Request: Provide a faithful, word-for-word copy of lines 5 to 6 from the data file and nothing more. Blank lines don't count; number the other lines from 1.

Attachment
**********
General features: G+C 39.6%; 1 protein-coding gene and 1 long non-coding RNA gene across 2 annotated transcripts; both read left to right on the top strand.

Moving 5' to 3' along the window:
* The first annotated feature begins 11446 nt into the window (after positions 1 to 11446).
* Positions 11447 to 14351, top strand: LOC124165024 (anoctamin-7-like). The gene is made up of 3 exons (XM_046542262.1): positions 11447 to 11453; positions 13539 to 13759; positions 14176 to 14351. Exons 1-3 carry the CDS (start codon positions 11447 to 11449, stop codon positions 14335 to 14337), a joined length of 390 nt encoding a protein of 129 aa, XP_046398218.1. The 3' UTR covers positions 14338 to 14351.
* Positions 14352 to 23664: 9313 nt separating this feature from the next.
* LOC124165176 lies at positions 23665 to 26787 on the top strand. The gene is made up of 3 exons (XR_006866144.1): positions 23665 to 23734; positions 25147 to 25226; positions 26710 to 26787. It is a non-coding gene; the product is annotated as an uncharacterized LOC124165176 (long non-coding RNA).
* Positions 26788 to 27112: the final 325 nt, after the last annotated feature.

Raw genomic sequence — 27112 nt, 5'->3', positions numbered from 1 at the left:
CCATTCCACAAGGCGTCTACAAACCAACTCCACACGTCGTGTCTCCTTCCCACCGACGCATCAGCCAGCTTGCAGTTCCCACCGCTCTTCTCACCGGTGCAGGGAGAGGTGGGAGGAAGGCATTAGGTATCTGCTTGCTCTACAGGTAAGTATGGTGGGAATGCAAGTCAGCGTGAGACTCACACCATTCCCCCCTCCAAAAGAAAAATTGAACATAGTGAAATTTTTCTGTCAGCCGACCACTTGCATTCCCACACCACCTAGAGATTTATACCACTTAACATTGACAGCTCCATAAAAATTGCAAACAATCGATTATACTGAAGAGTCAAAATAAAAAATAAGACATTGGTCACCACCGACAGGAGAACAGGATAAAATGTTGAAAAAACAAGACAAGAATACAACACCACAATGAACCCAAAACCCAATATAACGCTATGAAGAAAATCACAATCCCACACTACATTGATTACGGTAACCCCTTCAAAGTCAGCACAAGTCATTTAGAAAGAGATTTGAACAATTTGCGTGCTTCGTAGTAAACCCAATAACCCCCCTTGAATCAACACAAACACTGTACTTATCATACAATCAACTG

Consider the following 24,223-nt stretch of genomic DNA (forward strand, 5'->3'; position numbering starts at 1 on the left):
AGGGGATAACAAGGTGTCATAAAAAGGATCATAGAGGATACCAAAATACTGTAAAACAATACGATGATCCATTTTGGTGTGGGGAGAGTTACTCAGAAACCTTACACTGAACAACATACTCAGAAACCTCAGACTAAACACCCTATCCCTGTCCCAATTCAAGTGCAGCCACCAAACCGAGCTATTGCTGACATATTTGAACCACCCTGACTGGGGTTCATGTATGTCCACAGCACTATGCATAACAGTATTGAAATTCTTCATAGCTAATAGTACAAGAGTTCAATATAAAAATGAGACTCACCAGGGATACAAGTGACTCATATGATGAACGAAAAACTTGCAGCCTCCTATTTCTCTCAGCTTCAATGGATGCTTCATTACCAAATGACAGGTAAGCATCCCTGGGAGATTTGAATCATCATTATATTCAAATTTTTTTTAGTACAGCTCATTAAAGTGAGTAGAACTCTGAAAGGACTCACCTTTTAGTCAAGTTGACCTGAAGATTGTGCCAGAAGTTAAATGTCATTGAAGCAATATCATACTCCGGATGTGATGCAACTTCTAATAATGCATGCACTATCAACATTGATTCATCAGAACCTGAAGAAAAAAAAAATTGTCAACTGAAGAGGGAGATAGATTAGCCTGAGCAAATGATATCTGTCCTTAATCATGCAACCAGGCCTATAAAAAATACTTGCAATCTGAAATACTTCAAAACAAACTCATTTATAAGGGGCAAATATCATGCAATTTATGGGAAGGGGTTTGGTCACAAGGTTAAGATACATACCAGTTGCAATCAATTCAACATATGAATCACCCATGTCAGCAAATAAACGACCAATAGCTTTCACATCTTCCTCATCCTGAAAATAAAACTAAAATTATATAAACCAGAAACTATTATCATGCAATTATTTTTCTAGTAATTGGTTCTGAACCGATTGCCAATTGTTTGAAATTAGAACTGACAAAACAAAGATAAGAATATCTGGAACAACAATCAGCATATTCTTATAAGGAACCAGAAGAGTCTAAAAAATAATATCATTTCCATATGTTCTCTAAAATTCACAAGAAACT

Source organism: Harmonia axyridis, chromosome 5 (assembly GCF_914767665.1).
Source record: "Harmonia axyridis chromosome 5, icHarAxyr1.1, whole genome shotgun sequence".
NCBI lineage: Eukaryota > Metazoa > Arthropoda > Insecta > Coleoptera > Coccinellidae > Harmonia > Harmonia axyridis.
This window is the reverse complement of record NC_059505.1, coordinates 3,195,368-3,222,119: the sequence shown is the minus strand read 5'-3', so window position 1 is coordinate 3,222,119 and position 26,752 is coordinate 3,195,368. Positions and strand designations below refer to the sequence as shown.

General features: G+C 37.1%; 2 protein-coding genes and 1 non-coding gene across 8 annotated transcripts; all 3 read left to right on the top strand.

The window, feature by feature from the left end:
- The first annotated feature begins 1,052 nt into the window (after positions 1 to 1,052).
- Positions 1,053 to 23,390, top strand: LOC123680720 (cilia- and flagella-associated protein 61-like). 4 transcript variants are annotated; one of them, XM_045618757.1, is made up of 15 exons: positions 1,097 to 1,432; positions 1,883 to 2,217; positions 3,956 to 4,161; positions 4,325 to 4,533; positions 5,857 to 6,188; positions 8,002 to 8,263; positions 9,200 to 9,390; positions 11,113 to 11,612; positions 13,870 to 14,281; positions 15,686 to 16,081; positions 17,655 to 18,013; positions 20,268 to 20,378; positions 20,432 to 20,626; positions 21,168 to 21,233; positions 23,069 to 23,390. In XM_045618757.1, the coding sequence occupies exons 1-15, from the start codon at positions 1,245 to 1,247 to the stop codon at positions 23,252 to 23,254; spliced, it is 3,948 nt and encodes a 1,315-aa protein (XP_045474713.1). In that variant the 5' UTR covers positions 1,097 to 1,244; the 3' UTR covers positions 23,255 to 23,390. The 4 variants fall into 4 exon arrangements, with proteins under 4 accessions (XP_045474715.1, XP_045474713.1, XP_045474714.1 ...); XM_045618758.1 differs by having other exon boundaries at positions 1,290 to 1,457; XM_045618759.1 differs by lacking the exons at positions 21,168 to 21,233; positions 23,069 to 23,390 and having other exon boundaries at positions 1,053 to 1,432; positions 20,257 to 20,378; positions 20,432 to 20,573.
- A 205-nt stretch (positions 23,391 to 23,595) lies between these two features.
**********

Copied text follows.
* Positions 14352 to 23664: 9313 nt separating this feature from the next.
* LOC124165176 lies at positions 23665 to 26787 on the top strand. The gene is made up of 3 exons (XR_006866144.1): positions 23665 to 23734; positions 25147 to 25226; positions 26710 to 26787. It is a non-coding gene; the product is annotated as an uncharacterized LOC124165176 (long non-coding RNA).